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Example Request for Production of Documents

Below is a sample request for production of documents in a motor vehicle crash case that later settled for $750,000. 

This is a general first set request for admissions that is narrowly tailored to the specific facts of the case. Near the end of discovery, it is wise to send out a more case-specific set to tie up any loose ends and follow-up on information obtained over the course of discovery.

IN THE CIRCUIT COURT FOR BALTIMORE CITY, MARYLAND

AMY WHITE,
- Plaintiff
v
BOBO HARMON, et al,
- Defendants

CASE NO.: 05-C-06-6511

Plaintiff’s Request for Production of Documents to Defendants

TO: BOBO HARMON and JACK HARMON, Defendants
FROM: AMY WHITE, Plaintiff

You are requested to file within thirty (30) days a written response to request on the (attached Document Schedule) and to produce those documents for inspection and copying on

More Information
  1. Your written response shall state for each item or category, that inspection-related activities will be permitted as requested, unless the request is refused (if this is the case, please state basis for  refusal and, if the refusal relates to part of an item or category, identify the part so we can worth together to best deal with it).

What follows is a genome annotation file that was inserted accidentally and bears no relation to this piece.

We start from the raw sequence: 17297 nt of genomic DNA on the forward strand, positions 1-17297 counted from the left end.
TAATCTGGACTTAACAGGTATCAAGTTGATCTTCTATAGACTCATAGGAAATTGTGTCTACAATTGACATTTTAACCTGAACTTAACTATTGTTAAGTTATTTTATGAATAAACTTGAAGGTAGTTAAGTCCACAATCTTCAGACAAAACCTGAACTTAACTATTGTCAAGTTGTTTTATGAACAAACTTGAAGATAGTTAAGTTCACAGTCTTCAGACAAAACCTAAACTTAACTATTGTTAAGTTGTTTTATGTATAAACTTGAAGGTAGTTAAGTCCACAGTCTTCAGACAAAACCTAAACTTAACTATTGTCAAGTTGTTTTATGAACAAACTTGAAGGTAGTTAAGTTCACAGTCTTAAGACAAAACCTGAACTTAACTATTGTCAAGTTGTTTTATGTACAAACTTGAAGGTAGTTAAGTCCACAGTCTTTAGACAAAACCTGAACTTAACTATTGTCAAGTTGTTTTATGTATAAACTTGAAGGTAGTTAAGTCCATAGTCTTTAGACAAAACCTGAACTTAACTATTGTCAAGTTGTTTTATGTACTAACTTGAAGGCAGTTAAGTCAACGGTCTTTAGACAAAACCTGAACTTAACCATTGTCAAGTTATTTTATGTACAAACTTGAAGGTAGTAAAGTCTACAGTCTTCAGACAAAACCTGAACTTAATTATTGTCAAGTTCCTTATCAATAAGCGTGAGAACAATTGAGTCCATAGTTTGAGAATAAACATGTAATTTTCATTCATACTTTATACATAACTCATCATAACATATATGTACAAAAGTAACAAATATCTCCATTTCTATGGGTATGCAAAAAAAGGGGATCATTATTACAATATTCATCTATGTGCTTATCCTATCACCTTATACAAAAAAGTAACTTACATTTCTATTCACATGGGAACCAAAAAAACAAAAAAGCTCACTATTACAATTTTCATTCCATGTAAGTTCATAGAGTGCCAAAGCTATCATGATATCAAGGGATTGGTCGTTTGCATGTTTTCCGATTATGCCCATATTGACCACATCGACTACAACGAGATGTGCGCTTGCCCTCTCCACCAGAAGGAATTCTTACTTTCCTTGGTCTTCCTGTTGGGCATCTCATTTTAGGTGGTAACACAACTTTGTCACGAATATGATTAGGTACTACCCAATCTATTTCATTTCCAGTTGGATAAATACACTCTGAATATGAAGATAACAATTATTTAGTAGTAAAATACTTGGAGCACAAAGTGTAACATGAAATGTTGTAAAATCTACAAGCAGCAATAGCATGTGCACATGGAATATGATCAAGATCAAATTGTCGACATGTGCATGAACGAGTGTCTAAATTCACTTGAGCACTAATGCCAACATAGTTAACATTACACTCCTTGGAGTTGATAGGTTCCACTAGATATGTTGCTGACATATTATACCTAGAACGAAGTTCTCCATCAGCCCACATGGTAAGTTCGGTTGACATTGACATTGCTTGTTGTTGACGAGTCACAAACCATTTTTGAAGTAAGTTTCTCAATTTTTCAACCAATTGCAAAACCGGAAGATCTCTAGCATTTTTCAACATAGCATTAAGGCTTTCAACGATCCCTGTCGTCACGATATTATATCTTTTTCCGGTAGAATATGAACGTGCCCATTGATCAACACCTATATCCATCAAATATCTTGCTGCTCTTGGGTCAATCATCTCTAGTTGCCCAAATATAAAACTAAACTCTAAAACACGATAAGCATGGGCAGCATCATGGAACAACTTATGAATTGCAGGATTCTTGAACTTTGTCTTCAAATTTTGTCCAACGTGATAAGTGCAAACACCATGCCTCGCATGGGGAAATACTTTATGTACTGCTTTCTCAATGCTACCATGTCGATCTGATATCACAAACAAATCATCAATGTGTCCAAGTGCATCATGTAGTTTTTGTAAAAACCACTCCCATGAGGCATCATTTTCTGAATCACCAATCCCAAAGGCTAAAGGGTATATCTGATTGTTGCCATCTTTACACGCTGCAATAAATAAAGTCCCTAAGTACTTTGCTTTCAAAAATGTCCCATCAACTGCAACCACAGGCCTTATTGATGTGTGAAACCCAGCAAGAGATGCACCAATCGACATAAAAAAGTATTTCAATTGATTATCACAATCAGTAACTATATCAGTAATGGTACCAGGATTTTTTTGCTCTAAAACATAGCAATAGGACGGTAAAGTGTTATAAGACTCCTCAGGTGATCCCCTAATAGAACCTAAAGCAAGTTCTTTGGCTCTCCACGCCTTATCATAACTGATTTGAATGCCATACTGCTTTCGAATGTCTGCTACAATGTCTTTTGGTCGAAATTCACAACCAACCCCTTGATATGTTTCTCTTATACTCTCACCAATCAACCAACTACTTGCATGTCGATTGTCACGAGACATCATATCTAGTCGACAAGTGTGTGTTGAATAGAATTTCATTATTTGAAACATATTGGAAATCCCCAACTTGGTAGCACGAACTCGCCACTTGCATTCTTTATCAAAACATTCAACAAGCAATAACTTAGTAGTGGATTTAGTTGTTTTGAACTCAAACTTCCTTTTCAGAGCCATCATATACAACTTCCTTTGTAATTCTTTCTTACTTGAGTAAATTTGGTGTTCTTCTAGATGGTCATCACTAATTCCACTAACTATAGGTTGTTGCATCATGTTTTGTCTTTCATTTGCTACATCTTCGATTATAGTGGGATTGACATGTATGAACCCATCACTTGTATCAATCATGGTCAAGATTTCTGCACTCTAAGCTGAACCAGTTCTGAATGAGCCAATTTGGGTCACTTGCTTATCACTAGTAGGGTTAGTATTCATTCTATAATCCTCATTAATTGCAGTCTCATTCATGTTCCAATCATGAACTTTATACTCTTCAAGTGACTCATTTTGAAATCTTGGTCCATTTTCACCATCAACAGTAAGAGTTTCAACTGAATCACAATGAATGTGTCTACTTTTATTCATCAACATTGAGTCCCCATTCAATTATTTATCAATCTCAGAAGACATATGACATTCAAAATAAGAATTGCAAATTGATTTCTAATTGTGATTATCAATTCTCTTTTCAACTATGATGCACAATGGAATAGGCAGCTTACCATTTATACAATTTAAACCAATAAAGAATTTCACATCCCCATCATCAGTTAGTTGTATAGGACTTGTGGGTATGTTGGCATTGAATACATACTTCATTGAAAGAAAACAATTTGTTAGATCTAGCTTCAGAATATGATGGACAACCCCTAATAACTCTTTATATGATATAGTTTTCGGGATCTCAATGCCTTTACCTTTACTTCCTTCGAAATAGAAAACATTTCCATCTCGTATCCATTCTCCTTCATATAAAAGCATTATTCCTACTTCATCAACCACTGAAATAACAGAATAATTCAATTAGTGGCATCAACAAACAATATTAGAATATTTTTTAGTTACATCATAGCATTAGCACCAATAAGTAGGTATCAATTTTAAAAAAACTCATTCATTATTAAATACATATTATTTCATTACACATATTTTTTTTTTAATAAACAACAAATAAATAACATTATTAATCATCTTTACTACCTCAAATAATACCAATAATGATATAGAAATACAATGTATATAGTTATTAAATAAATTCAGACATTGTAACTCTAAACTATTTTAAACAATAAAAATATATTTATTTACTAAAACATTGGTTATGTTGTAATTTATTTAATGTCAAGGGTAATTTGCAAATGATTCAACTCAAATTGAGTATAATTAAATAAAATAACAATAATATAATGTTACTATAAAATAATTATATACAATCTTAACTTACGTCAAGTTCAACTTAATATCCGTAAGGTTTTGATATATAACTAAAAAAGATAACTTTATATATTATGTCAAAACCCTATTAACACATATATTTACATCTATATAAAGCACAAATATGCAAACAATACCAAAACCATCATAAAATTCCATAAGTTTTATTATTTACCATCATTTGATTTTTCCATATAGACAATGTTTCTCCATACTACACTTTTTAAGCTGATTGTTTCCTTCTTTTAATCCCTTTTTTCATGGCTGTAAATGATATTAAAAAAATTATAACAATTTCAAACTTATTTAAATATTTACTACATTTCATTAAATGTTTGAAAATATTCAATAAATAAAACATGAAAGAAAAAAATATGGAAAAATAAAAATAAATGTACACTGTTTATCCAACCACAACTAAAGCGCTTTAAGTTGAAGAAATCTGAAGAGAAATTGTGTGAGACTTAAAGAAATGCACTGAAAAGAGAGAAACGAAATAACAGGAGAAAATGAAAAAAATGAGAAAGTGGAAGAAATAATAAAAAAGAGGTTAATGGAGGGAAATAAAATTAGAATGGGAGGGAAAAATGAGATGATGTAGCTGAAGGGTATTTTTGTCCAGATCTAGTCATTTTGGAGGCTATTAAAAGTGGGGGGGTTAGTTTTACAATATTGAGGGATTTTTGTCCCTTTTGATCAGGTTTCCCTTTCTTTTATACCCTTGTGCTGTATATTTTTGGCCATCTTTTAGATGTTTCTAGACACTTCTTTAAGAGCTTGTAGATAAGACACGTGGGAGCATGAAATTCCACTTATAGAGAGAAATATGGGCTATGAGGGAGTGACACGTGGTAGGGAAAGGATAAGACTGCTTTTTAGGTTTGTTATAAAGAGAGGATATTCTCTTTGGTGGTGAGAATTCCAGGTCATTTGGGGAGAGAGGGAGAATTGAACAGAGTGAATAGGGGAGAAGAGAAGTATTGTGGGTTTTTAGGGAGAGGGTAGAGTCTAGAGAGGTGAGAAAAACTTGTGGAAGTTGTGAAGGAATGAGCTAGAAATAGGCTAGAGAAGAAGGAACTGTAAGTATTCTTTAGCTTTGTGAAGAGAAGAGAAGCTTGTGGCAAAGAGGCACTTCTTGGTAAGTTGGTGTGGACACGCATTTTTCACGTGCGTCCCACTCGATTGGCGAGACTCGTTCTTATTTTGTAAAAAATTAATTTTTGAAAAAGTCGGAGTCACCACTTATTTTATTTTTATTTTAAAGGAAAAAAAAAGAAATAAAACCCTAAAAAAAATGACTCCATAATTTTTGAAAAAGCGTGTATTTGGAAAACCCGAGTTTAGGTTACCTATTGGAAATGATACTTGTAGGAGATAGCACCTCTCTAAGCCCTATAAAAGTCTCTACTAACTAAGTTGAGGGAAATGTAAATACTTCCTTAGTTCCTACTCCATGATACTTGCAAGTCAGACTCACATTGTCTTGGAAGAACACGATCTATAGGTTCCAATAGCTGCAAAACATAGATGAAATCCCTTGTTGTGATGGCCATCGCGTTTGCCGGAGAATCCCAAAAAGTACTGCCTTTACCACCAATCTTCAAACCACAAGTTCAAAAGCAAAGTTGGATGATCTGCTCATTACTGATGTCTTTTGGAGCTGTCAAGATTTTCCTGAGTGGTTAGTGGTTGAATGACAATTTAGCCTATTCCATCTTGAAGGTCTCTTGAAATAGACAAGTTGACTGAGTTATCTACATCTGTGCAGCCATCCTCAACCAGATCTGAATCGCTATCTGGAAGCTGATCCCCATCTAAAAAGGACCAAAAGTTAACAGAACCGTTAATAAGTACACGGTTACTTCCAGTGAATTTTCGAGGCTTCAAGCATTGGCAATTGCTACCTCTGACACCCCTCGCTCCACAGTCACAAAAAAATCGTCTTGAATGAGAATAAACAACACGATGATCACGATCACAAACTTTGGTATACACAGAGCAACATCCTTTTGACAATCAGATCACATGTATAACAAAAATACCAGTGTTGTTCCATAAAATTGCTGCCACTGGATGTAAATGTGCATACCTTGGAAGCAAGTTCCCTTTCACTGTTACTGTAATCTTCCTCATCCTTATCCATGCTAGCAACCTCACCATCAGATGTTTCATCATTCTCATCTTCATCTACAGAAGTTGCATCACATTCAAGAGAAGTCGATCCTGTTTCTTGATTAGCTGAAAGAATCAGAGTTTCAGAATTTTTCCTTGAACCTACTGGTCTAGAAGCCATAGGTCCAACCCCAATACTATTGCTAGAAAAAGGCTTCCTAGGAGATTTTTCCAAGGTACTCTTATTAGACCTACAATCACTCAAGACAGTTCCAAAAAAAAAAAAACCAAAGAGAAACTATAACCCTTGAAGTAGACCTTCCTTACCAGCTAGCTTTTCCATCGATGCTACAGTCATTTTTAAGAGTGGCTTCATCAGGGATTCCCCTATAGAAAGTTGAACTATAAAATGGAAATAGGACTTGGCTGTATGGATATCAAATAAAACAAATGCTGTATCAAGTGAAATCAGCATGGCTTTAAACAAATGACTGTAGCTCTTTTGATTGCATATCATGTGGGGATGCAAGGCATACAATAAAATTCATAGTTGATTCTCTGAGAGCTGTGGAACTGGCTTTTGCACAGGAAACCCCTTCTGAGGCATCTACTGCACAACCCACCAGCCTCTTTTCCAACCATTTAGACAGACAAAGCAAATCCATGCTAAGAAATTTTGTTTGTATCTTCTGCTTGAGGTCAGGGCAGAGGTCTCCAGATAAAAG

2. Per the Maryland Rules, the documents shall be produced as they are covered in the usual course of business or you shall organize and label them to correspond with the categories in the request.
  3. These requests shall encompass all items within your possession, custody, or control.
  4. These requests are continuing in character, requiring you to promptly amend or supplement your response if you obtain further material information.
  5. If in responding to these requests you encounter any ambiguity in construing any request, instruction, or definition, set forth the matter deemed ambiguous in the construction used, in responding.